In general, our problem falls into the category of non-adaptive active learning based user profiling. The idea of most existing studies is to actively select a group of items, e.g., movies or cars, and asking for users’ feedback on them. This feedback, in turn, can help to enhance the performance of recommendation in the future. However, they often assume that the users are willing to provide feedback on all selected items, irrespective of which items are selected and in what sequence. As a consequence, their problem is reduced to a subset selection problem. We argue that this assumption may not hold in our problem, e.g., it has been shown that not all users are willing to share their personal information with a site. According to the survey conducted by Culnan (2001), two of three users abandon sites that asks for personal information and one of five users has provided false information to a site. This motivates us to consider a realistic but significantly more complicated user behavior model. Our model captures the externality of a question by allowing the user to “opt-out” of answering a question or even quit the quiz prematurely after answering some questions. A more detailed comparison between our work and related work is presented in Section 2. We next give a brief overview to some important constraints considered in this paper.
1.1 Cardinality Constraint
We can select up to questions to include in the quiz where is some positive integer. For example, it has been shown that 6-8 questions per quiz could be an appropriate setting since it maximizes completions and leads generated (https://socialmediaexplorer.com/content-sections/tools-and-tips/how-to-make-a-personalized-quiz-to-drive-sales/).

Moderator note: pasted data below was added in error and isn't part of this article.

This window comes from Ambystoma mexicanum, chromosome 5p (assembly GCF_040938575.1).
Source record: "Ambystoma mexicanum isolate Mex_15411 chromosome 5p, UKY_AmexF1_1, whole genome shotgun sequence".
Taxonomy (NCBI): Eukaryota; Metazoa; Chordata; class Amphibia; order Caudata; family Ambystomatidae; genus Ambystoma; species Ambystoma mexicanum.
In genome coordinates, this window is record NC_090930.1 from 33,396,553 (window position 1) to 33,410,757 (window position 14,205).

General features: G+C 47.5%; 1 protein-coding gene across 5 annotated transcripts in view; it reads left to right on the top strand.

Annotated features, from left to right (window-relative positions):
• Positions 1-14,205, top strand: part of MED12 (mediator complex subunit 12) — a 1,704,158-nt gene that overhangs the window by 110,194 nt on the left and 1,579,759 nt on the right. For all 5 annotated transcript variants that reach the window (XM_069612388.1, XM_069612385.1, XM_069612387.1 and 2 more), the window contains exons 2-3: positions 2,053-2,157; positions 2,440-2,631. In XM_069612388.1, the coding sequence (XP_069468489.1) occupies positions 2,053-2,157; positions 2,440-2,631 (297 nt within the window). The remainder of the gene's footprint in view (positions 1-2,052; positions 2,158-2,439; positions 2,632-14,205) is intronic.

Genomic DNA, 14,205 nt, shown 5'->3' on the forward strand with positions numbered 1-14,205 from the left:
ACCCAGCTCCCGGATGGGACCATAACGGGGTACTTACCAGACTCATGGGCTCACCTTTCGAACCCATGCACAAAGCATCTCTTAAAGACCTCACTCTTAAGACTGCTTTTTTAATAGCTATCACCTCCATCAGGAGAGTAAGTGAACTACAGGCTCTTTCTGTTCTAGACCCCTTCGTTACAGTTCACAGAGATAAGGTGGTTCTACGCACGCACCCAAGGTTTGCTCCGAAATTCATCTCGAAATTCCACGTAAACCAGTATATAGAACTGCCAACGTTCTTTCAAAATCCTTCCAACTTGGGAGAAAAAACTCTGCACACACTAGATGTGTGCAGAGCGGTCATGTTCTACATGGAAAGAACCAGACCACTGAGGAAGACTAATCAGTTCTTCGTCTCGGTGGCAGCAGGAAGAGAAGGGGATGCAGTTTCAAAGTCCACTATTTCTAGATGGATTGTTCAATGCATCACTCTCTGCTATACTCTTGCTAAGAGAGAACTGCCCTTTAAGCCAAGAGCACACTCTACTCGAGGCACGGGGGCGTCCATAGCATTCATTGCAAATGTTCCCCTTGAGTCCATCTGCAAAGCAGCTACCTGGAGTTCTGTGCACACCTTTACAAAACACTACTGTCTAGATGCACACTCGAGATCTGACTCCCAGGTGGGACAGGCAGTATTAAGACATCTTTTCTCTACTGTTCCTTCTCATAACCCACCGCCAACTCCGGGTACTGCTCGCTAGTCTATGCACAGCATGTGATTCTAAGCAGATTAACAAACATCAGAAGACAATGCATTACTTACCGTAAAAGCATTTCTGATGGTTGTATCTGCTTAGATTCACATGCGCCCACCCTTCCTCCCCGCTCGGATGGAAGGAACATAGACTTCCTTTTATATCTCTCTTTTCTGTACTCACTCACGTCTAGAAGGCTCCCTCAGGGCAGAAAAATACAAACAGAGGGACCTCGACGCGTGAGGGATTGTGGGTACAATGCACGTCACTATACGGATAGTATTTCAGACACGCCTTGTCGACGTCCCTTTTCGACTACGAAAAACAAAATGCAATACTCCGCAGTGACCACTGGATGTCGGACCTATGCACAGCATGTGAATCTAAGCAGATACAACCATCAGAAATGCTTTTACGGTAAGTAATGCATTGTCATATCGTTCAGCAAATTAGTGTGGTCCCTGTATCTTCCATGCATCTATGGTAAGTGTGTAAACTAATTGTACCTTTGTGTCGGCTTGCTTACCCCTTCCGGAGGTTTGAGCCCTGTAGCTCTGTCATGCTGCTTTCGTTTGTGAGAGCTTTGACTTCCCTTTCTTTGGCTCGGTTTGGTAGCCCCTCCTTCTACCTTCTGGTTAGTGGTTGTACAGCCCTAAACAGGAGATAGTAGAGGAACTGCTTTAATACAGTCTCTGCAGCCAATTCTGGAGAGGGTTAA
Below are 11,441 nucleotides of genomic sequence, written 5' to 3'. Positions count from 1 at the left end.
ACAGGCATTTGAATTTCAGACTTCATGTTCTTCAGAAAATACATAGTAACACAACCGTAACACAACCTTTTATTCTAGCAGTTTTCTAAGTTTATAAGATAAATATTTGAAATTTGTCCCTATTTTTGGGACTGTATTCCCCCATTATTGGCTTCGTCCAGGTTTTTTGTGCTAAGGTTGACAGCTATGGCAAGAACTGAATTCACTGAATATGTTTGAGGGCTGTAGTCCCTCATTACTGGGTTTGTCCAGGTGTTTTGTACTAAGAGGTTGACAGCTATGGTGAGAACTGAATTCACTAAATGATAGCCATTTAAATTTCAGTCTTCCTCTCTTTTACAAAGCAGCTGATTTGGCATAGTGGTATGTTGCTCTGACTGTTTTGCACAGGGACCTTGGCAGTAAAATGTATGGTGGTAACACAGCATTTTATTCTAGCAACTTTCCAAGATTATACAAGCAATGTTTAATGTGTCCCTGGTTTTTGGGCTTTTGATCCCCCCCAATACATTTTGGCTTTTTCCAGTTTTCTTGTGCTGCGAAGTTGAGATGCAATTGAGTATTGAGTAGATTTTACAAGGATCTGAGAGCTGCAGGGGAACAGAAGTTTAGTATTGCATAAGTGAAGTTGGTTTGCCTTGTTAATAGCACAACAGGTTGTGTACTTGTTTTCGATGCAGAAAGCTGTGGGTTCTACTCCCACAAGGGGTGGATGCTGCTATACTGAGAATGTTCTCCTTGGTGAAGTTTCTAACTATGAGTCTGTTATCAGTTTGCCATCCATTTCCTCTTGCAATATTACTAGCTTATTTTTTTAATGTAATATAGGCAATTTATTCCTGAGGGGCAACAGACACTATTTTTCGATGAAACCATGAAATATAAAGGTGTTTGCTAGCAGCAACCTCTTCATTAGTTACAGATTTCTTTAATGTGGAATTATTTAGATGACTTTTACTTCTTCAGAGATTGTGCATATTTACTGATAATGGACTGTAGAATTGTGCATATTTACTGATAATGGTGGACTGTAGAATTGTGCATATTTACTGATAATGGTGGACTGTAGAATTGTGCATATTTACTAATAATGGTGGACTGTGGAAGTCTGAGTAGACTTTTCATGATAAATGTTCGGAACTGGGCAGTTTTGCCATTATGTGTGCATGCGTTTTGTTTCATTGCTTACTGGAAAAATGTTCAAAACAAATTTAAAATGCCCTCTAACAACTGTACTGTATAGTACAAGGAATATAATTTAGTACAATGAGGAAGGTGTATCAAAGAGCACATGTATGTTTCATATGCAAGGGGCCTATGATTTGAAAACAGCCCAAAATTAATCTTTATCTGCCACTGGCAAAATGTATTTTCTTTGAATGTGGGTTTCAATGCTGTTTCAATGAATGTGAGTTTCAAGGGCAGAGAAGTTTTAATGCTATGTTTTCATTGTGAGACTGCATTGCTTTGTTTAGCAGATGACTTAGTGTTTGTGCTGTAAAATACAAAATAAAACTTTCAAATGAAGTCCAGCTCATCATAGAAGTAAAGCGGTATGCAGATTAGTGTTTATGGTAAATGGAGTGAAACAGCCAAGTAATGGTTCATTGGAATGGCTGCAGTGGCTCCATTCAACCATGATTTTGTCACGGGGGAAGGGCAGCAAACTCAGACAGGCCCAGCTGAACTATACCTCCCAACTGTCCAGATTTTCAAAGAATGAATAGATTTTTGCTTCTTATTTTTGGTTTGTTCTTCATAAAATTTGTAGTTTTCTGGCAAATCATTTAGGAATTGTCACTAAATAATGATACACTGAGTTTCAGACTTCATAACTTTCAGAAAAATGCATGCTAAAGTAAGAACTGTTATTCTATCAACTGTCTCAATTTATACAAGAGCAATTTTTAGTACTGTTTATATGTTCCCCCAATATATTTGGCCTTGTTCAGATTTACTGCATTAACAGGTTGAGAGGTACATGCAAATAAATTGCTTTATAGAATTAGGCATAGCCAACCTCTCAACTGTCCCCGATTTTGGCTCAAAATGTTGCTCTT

1.2 User Behavior
Our setting considers that the user behavior during a personality quiz can be described as a Markov process (a detailed description of this model is presented in Section 3.1
). The user interacts with a sequence of questions in order, after reading a question, she decides probabilistically whether or not to answer it with some question specific probability, calledanswer-through-rate. In principle, this probability could depend on many factors including the cognitive efforts required for understanding and answering the question, and the sensitivity of the question, etc. Our model also allows the user to select “Prefer Not to Answer” (PNA) option, if any, to avoid answering a particular question. A more detailed discussion on PNA option is provided in the next subsection. In addition, each question has a continuation probability, representing the likelihood that the user is willing to continue the quiz after interacting with the current one. This continuation probability captures the externality of a question, e.g., a very sensitive or lengthy question could cause the user to exit the quiz prematurely. The existence of such externality makes our problem even more complicated, e.g., the ordering of selected questions matters. For example, Typeform333https://www.typeform.com/surveys/question-types/, an online software as a service (SaaS) company that specializes in online form building and online surveys, suggests that it is better to put sensitive and demographic questions at the end of a quiz or survey: “Starting a survey with intimidating or demographic questions like age and income can put people off. Your first survey question should be interesting, light, and easy to answer. Once they’ve started, they’re more likely to finish and answer more sensitive questions.”
1.3 PNA option